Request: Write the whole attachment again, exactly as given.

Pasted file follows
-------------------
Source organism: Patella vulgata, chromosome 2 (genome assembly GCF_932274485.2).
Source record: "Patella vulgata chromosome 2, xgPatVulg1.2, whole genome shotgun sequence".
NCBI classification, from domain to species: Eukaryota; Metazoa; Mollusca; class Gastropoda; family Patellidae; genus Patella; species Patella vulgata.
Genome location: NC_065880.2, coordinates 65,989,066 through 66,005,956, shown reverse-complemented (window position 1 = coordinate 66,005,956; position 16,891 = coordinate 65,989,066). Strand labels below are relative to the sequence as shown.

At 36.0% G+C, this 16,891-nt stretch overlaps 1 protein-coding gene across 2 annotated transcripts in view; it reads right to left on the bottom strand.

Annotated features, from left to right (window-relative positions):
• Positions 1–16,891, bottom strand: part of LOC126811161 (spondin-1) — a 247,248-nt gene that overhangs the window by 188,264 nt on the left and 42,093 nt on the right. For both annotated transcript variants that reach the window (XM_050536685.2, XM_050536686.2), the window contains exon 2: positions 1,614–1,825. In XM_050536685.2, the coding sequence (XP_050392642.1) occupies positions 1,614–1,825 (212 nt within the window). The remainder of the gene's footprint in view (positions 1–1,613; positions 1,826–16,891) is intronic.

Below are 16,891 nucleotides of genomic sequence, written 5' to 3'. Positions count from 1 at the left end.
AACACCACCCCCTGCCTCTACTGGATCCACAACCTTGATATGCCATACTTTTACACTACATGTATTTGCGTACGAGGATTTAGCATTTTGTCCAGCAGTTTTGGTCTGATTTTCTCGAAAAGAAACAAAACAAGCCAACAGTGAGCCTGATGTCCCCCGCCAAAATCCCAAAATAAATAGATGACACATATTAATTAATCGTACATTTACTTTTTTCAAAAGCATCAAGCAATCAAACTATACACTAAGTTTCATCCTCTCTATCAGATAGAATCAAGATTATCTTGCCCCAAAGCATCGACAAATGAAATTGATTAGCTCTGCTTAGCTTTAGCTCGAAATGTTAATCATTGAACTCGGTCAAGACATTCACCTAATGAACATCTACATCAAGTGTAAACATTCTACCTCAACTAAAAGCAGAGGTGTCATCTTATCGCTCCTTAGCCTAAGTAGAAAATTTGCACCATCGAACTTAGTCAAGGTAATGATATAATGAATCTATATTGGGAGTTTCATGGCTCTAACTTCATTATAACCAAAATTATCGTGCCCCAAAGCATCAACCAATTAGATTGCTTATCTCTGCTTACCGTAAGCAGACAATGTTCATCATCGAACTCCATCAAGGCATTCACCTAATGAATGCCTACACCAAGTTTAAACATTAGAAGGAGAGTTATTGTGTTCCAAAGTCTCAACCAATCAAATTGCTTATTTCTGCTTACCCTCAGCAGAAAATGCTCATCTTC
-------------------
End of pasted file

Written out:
Source organism: Patella vulgata, chromosome 2 (genome assembly GCF_932274485.2).
Source record: "Patella vulgata chromosome 2, xgPatVulg1.2, whole genome shotgun sequence".
NCBI classification, from domain to species: Eukaryota; Metazoa; Mollusca; class Gastropoda; family Patellidae; genus Patella; species Patella vulgata.
Genome location: NC_065880.2, coordinates 65,989,066 through 66,005,956, shown reverse-complemented (window position 1 = coordinate 66,005,956; position 16,891 = coordinate 65,989,066). Strand labels below are relative to the sequence as shown.

At 36.0% G+C, this 16,891-nt stretch overlaps 1 protein-coding gene across 2 annotated transcripts in view; it reads right to left on the bottom strand.

Annotated features, from left to right (window-relative positions):
• Positions 1–16,891, bottom strand: part of LOC126811161 (spondin-1) — a 247,248-nt gene that overhangs the window by 188,264 nt on the left and 42,093 nt on the right. For both annotated transcript variants that reach the window (XM_050536685.2, XM_050536686.2), the window contains exon 2: positions 1,614–1,825. In XM_050536685.2, the coding sequence (XP_050392642.1) occupies positions 1,614–1,825 (212 nt within the window). The remainder of the gene's footprint in view (positions 1–1,613; positions 1,826–16,891) is intronic.

Below are 16,891 nucleotides of genomic sequence, written 5' to 3'. Positions count from 1 at the left end.
AACACCACCCCCTGCCTCTACTGGATCCACAACCTTGATATGCCATACTTTTACACTACATGTATTTGCGTACGAGGATTTAGCATTTTGTCCAGCAGTTTTGGTCTGATTTTCTCGAAAAGAAACAAAACAAGCCAACAGTGAGCCTGATGTCCCCCGCCAAAATCCCAAAATAAATAGATGACACATATTAATTAATCGTACATTTACTTTTTTCAAAAGCATCAAGCAATCAAACTATACACTAAGTTTCATCCTCTCTATCAGATAGAATCAAGATTATCTTGCCCCAAAGCATCGACAAATGAAATTGATTAGCTCTGCTTAGCTTTAGCTCGAAATGTTAATCATTGAACTCGGTCAAGACATTCACCTAATGAACATCTACATCAAGTGTAAACATTCTACCTCAACTAAAAGCAGAGGTGTCATCTTATCGCTCCTTAGCCTAAGTAGAAAATTTGCACCATCGAACTTAGTCAAGGTAATGATATAATGAATCTATATTGGGAGTTTCATGGCTCTAACTTCATTATAACCAAAATTATCGTGCCCCAAAGCATCAACCAATTAGATTGCTTATCTCTGCTTACCGTAAGCAGACAATGTTCATCATCGAACTCCATCAAGGCATTCACCTAATGAATGCCTACACCAAGTTTAAACATTAGAAGGAGAGTTATTGTGTTCCAAAGTCTCAACCAATCAAATTGCTTATTTCTGCTTACCCTCAGCAGAAAATGCTCATCTTC